Saturday 18 November 2017

Prefabs for homeless to be fast-tracked in city

A sample of the modular homes that may be used
A sample of the modular homes that may be used
Flowers at Dawson Lane where Alan Murphy was found dead

Environment Minister Alan Kelly is considering by-passing normal procurement rules in order to buy a selection of modular houses before Christmas.

The Government wants to be able to say it has 'ended' the homeless crisis by the New Year and believes that buying up prefabricated homes is one of the quickest ways of doing this.

The news comes in the wake of the death of Kildare man Alan Murphy who was sleeping rough in Dawson Lane last week, not far from where homeless man Jonathan Corrie died on a doorstep in December.

However, by opting not to seek tenders from companies who supply the modular homes the Government runs the risk of paying above the market rate.

"In order bring the modular units on stream in that timeframe we would have to carefully consider the planning and procurement issues," a source told the Herald.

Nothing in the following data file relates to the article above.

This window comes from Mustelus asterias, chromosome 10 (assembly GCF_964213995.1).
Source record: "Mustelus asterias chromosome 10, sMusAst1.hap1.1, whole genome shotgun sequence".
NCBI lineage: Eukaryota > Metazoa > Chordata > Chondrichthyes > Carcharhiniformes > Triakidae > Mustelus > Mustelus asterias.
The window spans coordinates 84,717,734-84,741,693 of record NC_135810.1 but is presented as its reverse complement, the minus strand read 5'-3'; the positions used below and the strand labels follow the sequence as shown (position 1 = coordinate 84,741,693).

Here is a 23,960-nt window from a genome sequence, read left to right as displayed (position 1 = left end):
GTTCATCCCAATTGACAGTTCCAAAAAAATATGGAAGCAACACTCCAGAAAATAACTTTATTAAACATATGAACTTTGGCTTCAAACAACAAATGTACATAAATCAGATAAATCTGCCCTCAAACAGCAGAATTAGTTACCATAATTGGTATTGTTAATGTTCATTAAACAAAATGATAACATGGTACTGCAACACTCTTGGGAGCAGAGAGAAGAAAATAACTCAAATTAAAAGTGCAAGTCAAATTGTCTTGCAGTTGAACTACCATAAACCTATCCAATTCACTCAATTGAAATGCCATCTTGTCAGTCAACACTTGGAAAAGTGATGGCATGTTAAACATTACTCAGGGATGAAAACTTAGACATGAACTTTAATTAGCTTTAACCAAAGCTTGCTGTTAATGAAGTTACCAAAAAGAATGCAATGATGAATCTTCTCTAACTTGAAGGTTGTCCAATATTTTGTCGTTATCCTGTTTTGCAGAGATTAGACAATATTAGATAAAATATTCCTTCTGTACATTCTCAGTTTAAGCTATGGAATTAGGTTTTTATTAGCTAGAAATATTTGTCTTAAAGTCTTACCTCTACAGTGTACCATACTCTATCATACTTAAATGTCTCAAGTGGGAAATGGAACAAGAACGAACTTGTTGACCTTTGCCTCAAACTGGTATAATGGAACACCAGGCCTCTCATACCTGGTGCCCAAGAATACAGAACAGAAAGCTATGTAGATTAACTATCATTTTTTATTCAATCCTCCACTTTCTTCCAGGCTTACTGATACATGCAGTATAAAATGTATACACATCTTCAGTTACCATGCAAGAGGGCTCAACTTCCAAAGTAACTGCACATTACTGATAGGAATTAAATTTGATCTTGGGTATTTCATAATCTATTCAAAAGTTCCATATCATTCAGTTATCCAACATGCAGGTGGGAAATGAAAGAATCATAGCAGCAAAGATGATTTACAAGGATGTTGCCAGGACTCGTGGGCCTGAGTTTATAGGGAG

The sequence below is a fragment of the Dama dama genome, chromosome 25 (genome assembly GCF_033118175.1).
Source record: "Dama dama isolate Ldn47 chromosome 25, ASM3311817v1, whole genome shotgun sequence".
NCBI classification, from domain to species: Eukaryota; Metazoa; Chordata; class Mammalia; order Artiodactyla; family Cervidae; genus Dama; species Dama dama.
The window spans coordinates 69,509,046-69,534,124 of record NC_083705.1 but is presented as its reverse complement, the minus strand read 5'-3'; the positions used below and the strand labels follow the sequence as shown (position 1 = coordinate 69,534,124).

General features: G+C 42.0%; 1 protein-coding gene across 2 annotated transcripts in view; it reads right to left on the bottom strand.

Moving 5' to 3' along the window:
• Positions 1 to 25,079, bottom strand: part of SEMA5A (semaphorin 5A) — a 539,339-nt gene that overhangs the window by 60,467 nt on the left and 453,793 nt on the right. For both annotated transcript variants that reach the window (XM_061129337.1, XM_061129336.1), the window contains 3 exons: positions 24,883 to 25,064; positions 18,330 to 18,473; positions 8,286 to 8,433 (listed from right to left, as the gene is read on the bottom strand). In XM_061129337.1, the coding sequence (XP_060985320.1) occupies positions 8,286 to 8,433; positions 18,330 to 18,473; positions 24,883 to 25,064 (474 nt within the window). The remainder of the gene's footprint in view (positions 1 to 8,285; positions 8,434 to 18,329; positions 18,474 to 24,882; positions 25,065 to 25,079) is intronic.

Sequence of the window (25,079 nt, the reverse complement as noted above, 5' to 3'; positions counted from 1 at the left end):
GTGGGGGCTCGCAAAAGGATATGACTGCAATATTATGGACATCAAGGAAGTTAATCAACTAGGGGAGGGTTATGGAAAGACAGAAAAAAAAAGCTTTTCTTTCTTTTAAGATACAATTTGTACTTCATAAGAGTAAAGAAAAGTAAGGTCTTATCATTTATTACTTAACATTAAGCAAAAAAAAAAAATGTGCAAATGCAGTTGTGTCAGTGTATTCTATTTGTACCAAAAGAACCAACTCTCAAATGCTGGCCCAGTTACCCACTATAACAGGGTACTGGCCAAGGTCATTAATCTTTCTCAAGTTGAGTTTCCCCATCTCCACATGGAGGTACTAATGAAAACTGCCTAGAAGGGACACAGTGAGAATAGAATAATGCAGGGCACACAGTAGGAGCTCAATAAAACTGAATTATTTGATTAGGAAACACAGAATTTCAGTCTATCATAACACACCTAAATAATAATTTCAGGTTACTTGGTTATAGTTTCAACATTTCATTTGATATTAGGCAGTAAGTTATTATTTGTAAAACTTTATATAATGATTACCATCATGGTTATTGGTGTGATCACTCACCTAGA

"There is provision in EU tender rules that if it is an emergency situation, some of the normal procedures can be bypassed."


If Mr Kelly opts to fast-track the process, the four local authorities in Dublin will then have to plan carefully for where the homes will be located.

The Department of Environment is confident that there are enough vacant sites around the capital, but planning permission will have to be acquired. Once the various components have been delivered, modular homes can be assembled within days.

In some cases they are built entirely at the factory and transported on the back of trucks.

"There is no question of creating ghettos. They would have to be divided up and placed in suitable locations with amenities so there is a lot of planning issues to consider," said the source.

Earlier this month the local authorities put a small number of modular units on display for homeless charities to inspect.

The two-bedroom units, which were designed to accommodate families, were widely praised for their high standard and modern finish.

However, they can cost upwards of €100,000 each, meaning it would take a significant investment from the Government to buy a meaningful number.

"The minister is examining all the avenues available to him to assist the expeditious delivery of social housing, including modular units," a department spokesman said.

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